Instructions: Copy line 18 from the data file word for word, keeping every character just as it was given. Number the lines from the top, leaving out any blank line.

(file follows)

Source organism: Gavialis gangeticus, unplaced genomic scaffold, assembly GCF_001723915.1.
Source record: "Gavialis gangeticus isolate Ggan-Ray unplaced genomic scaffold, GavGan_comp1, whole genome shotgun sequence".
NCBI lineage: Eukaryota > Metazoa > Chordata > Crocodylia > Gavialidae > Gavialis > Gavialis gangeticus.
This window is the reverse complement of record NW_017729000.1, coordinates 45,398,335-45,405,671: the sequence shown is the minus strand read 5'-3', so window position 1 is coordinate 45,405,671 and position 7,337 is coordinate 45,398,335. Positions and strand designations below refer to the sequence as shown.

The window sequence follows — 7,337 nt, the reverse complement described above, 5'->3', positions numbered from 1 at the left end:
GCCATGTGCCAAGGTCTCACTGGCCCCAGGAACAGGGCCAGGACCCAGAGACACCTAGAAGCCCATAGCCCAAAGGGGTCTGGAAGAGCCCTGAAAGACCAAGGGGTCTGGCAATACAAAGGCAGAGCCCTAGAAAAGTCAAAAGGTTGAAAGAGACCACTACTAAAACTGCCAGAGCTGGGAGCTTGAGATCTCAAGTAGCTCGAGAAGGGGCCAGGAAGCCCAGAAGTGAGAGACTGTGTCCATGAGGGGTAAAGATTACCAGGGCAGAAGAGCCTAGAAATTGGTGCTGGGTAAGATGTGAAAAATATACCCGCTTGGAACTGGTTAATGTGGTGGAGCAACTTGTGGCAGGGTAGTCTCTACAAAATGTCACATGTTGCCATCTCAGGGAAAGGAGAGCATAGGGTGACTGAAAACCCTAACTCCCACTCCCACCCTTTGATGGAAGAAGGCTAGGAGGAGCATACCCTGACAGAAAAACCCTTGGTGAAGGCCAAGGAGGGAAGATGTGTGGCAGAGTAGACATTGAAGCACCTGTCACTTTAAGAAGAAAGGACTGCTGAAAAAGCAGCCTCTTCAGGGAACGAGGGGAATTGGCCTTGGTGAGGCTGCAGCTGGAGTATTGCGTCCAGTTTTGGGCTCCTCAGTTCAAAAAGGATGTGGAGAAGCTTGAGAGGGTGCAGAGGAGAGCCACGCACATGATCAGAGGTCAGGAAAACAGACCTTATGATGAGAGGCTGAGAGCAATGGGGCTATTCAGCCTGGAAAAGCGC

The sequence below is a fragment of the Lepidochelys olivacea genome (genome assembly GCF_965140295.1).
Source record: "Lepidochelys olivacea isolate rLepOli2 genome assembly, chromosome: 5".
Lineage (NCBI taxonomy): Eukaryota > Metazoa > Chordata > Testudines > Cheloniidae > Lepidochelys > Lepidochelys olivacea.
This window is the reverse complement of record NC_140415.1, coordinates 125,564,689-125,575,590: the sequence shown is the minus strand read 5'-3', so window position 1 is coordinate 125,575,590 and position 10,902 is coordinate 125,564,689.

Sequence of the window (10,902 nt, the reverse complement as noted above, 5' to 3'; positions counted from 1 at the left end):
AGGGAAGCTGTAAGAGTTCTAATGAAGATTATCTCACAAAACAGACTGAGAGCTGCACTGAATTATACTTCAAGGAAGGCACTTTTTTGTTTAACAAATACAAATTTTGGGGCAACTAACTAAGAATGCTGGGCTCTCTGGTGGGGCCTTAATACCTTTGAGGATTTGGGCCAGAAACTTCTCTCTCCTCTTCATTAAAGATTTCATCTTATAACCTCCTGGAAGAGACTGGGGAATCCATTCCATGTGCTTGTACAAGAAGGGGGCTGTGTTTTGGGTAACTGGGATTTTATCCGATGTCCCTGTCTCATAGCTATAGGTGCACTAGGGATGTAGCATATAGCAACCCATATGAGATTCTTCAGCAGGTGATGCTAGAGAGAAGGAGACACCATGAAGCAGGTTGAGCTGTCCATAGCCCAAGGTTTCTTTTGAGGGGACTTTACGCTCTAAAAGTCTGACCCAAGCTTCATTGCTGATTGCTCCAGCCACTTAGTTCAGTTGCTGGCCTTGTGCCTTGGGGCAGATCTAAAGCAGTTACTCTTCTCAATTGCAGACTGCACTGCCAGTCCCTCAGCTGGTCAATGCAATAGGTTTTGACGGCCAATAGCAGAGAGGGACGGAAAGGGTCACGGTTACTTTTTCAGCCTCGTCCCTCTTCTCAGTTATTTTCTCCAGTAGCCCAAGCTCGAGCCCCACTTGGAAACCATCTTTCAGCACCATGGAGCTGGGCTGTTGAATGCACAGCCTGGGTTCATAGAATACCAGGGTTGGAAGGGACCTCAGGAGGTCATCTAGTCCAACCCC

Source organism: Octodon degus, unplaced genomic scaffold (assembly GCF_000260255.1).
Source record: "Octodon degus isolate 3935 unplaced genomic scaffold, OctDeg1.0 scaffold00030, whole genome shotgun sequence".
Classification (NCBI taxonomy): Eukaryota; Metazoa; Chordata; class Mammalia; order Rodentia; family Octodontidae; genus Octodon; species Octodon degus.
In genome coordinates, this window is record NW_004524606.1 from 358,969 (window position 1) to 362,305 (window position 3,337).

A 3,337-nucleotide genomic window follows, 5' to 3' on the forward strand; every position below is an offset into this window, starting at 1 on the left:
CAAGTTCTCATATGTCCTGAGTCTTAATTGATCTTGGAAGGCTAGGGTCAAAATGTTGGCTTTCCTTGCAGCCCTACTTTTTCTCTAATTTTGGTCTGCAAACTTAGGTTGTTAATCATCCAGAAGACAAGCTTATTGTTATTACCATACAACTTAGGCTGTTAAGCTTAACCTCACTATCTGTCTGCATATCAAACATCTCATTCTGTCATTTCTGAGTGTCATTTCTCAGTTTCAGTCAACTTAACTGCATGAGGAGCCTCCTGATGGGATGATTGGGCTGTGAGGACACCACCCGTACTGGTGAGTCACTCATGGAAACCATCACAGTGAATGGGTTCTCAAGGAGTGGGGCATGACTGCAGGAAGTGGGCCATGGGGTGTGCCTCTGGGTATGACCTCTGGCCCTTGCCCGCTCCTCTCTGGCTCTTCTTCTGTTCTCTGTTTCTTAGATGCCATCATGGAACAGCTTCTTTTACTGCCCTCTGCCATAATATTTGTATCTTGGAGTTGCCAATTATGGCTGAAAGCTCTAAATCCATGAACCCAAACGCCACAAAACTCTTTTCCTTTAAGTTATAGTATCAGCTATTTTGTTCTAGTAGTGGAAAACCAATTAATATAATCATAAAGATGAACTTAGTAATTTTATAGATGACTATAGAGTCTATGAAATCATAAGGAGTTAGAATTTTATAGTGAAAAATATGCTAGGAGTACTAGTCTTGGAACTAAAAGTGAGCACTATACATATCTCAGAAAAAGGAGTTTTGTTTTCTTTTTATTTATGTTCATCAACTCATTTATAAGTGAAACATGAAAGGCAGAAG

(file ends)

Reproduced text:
CAAGTTCTCATATGTCCTGAGTCTTAATTGATCTTGGAAGGCTAGGGTCAAAATGTTGGCTTTCCTTGCAGCCCTACTTTTTCTCTAATTTTGGTCTGCAAACTTAGGTTGTTAATCATCCAGAAGACAAGCTTATTGTTATTACCATACAACTTAGGCTGTTAAGCTTAACCTCACTATCTGTCTGCATATCAAACATCTCATTCTGTCATTTCTGAGTGTCATTTCTCAGTTTCAGTCAACTTAACTGCATGAGGAGCCTCCTGATGGGATGATTGGGCTGTGAGGACACCACCCGTACTGGTGAGTCACTCATGGAAACCATCACAGTGAATGGGTTCTCAAGGAGTGGGGCATGACTGCAGGAAGTGGGCCATGGGGTGTGCCTCTGGGTATGACCTCTGGCCCTTGCCCGCTCCTCTCTGGCTCTTCTTCTGTTCTCTGTTTCTTAGATGCCATCATGGAACAGCTTCTTTTACTGCCCTCTGCCATAATATTTGTATCTTGGAGTTGCCAATTATGGCTGAAAGCTCTAAATCCATGAACCCAAACGCCACAAAACTCTTTTCCTTTAAGTTATAGTATCAGCTATTTTGTTCTAGTAGTGGAAAACCAATTAATATAATCATAAAGATGAACTTAGTAATTTTATAGATGACTATAGAGTCTATGAAATCATAAGGAGTTAGAATTTTATAGTGAAAAATATGCTAGGAGTACTAGTCTTGGAACTAAAAGTGAGCACTATACATATCTCAGAAAAAGGAGTTTTGTTTTCTTTTTATTTATGTTCATCAACTCATTTATAAGTGAAACATGAAAGGCAGAAG